I first heard about director Lee Isaac Chung, the writer and director of Minari, as his first feature film Munyurangabo was playing in film festivals in 2009.

The movie had been discovered by my friend Darren Hughes, and Darren was raving about it in writing. Hughes is a brilliant film critic whose inspiring work has led me to many of my favorite films. His outstanding interview with Chung appeared in Sojourners, but that is now, alas, only available to subscribers. But I’m happy to say it’s also archived here — on Hughes’ website Long Pauses — and available to all.

I was so impressed with Munyurangabo when I finally saw it that I reviewed it more than once, screened it at The Glen Workshop, surprised the Glen Workshoppers with a Skype visit from the filmmaker himself, and now I’ve made it a standard part of the “Film & Faith” class I teach at Seattle Pacific University.

You can read my original review of Munyurangabo for Response, the magazine published by Seattle Pacific University, here. It was a review meant for readers who might be adventurous enough to try watching something more challenging than the typical Friday-night movie, and it includes excerpts from my own first interview with Chung.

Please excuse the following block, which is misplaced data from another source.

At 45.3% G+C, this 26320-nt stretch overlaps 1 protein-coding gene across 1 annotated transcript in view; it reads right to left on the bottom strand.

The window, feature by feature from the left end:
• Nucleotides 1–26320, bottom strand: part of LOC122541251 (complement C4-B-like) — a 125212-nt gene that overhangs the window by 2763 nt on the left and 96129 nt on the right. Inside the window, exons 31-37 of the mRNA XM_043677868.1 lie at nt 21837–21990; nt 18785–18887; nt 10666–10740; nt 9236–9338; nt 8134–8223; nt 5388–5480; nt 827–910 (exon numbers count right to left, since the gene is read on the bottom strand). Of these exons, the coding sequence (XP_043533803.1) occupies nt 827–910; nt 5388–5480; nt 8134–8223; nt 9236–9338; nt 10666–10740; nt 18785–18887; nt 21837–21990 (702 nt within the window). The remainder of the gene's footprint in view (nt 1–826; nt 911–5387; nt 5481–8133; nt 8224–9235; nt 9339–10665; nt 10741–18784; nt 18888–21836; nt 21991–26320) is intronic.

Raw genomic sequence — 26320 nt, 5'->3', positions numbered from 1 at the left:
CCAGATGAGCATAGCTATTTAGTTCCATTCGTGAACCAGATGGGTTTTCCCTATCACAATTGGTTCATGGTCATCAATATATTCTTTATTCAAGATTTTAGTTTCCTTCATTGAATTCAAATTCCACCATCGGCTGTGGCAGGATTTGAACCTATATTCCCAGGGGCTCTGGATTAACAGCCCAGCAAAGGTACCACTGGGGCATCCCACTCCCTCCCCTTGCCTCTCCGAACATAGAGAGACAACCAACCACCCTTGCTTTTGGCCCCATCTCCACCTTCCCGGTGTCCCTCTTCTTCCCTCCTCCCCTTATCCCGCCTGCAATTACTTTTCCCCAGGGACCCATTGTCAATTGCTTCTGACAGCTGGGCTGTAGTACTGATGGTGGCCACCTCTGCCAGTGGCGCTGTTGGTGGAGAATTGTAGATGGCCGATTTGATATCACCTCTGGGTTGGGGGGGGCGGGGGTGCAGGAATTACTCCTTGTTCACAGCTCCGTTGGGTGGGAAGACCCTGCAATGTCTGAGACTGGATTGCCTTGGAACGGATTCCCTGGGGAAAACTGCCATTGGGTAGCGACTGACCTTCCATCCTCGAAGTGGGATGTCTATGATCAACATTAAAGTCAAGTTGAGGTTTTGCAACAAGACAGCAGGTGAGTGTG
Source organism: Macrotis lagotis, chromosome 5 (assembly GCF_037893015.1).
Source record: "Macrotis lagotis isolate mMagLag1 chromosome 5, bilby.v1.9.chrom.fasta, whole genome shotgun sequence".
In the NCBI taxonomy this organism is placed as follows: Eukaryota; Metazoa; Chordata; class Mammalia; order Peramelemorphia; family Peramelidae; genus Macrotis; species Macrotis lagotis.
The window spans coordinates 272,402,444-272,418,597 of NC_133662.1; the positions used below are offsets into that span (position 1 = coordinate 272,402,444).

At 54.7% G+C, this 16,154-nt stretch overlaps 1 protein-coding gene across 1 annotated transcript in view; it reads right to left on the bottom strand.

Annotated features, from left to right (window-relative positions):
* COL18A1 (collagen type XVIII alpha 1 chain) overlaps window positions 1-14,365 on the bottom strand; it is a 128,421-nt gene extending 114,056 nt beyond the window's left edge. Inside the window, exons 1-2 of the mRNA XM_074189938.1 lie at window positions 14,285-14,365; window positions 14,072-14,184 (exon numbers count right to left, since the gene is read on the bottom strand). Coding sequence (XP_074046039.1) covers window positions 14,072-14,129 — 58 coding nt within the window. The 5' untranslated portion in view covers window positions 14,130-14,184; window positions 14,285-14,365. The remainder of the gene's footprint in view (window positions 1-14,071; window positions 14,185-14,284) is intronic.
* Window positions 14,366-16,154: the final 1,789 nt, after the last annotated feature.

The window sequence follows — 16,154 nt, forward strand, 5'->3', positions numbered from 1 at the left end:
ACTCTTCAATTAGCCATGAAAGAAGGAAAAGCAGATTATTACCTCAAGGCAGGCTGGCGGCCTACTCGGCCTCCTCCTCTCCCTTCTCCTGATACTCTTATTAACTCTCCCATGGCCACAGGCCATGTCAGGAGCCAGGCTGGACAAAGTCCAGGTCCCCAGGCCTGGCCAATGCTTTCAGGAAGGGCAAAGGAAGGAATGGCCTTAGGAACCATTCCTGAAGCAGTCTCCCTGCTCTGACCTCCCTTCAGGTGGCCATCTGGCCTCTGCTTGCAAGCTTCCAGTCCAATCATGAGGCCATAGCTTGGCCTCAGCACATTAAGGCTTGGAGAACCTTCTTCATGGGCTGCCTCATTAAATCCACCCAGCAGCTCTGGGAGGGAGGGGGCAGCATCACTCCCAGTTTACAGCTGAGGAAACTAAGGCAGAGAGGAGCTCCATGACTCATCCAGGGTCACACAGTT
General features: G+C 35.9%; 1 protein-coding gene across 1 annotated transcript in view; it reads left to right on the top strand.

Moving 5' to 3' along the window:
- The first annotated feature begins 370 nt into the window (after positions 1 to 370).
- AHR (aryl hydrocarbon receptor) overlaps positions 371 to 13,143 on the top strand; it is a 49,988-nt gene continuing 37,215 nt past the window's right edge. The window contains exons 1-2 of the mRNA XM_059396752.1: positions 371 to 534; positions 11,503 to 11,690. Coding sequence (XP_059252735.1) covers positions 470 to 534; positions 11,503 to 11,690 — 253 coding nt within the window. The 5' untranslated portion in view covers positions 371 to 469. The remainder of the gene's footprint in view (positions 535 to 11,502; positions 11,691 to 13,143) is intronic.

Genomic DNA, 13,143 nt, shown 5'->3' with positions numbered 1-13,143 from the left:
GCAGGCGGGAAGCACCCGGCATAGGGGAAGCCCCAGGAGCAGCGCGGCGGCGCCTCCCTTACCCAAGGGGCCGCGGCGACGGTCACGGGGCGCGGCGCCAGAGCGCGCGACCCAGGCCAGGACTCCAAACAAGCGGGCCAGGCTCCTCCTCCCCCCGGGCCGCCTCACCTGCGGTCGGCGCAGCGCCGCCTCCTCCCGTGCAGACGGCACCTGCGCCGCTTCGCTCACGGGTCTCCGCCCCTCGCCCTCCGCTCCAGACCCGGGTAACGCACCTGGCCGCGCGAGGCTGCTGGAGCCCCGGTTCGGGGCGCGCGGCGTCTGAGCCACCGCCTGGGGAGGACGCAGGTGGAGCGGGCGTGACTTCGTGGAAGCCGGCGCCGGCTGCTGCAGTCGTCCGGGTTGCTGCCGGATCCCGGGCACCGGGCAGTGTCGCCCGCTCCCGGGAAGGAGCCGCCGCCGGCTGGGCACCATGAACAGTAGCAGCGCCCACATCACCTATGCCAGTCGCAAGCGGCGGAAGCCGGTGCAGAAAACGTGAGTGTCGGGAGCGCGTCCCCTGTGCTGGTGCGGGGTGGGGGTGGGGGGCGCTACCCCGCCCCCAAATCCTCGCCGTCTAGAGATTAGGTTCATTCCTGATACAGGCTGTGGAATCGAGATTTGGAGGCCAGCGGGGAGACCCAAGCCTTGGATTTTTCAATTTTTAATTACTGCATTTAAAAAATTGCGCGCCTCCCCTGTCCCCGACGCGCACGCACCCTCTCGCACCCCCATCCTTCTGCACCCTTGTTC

I also wrote about the film for Image, a more contemplative, image-focused essay. That original publication has receded into the Internet Archive, so I re-published it here at Looking Closer. That, too, has excerpts from the interview.

That first interview was epic, and I’ll re-publish that for you tomorrow, on Day Four of Lee Isaac Chung week… along with a brand-new surprise.

Then, in 2013, came the film Lucky Lifewhich even fewer people have seen. Hopefully the success of Minari will change that.

Lucky Life is a startling follow-up to Munyurangabo — startling in its confidence, its quality of lived experience, and in how it bears little to no resemblance to Munyurangabo. It’s a delicate meditation on memory, friendship, marriage, faith, and death that feels inspired by Terrence Malick and yet it was released before The Tree of Life and To the Wonder, the two Malick films it most resembles. I think it’s one of the great undiscovered masterworks of poetic American cinema.

I reviewed Lucky Life for Image‘s blog Good Letters.

And you can rent Lucky Life for only $1.99 on Vimeo. I hope you will. Even better — just buy it for a few dollars more.

Lucky Life (2009) from Sgraffito Entertainment Inc. on Vimeo.

Two more films by Lee Isaac Chung — Abigail Harm, starring Amanda Plummer, and I Have Seen My Last Born, a documentary that brought the filmmaker and his collaborator Sam Anderson back to Rwanda — are also available on Vimeo. Somehow, I’ve never published a review of either one. That’s about to change. Stay tuned.